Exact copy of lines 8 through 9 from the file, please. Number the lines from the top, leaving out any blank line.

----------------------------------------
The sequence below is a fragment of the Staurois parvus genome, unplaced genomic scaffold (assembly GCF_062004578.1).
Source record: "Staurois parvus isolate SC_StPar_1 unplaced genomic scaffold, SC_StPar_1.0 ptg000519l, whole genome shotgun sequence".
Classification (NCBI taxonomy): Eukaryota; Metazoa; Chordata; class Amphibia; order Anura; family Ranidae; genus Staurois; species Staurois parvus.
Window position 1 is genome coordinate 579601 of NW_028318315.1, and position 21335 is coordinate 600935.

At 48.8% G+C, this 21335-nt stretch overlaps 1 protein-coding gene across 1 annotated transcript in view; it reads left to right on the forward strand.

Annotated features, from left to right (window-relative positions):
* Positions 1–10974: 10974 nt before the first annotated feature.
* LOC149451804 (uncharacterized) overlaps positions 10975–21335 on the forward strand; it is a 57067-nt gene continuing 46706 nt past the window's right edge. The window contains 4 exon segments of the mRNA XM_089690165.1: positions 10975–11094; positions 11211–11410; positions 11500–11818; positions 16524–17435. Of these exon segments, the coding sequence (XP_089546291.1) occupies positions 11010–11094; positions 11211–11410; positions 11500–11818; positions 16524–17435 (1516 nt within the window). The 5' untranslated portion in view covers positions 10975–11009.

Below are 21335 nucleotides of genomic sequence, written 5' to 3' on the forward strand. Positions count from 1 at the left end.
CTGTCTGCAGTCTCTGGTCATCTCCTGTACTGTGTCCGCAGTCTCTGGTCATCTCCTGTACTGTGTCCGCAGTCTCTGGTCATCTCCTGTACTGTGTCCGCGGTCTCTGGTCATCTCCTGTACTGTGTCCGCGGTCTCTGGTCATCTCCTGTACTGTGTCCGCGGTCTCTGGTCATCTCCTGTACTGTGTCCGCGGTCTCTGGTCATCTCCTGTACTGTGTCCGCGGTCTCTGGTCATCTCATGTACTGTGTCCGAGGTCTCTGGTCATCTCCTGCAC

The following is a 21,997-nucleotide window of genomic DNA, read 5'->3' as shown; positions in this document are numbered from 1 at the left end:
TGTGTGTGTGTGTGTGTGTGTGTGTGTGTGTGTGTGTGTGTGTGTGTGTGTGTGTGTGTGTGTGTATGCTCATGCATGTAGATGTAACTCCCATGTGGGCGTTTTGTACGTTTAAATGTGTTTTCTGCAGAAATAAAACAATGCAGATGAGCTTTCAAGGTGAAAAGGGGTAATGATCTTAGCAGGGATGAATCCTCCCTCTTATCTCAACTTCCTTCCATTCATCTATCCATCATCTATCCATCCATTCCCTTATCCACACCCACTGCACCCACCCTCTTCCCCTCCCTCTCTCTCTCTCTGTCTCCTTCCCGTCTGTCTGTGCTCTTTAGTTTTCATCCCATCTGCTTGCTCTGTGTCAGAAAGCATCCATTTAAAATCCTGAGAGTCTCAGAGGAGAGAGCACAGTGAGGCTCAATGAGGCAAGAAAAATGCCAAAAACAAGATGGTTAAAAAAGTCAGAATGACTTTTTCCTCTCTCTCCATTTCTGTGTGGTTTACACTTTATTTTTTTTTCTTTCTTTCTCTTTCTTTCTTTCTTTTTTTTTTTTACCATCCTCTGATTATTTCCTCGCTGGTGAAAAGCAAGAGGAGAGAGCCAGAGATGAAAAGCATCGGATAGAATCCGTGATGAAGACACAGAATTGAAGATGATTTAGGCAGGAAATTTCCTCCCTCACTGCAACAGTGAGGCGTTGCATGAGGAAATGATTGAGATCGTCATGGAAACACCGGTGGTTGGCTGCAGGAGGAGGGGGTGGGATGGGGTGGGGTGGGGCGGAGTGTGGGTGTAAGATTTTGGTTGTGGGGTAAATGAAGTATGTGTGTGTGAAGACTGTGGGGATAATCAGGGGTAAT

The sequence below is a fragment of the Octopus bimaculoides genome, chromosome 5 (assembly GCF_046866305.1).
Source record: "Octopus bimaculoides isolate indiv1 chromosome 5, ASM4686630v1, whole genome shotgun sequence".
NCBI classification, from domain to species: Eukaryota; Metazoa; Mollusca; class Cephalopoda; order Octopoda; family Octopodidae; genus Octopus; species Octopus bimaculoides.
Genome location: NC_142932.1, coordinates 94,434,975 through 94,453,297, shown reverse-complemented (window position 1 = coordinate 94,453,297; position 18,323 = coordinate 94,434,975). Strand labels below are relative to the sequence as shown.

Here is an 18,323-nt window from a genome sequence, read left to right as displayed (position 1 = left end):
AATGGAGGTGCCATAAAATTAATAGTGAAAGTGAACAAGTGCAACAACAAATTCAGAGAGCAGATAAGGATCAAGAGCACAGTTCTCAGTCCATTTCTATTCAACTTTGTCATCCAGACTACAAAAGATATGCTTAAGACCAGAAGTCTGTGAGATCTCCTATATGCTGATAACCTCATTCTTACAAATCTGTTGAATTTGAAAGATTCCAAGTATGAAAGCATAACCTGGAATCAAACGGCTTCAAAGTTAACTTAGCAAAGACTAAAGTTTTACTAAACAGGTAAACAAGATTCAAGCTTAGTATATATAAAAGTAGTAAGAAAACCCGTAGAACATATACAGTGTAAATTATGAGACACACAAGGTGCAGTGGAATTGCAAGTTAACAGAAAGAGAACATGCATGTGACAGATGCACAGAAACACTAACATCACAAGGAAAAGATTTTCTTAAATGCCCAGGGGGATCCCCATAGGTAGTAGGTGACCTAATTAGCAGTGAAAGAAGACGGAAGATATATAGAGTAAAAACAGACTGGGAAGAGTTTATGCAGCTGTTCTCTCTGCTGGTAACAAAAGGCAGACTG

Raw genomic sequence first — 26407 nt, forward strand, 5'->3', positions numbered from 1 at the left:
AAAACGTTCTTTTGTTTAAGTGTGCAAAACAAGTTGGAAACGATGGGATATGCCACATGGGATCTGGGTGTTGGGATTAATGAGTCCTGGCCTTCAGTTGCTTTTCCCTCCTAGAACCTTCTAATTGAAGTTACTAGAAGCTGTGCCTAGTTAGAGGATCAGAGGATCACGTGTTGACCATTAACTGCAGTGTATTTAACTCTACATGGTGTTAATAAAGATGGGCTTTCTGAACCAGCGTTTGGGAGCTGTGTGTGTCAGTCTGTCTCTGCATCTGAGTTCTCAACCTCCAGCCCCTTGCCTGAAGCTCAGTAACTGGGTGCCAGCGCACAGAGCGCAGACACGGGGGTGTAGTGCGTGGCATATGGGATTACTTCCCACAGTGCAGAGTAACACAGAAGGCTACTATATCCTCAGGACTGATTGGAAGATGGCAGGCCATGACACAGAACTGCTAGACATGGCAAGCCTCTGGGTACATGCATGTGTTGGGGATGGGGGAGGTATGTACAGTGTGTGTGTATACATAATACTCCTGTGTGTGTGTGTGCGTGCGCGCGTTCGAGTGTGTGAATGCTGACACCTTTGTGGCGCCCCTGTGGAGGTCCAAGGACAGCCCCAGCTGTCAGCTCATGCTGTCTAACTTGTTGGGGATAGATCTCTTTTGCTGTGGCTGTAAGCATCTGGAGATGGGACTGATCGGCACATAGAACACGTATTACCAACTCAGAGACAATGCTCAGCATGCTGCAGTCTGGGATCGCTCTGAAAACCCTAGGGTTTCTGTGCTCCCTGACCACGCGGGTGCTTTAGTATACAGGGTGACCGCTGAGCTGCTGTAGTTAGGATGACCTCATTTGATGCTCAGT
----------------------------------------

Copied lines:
* LOC149451804 (uncharacterized) overlaps positions 10975–21335 on the forward strand; it is a 57067-nt gene continuing 46706 nt past the window's right edge. The window contains 4 exon segments of the mRNA XM_089690165.1: positions 10975–11094; positions 11211–11410; positions 11500–11818; positions 16524–17435. Of these exon segments, the coding sequence (XP_089546291.1) occupies positions 11010–11094; positions 11211–11410; positions 11500–11818; positions 16524–17435 (1516 nt within the window). The 5' untranslated portion in view covers positions 10975–11009.

Below are 21335 nucleotides of genomic sequence, written 5' to 3' on the forward strand. Positions count from 1 at the left end.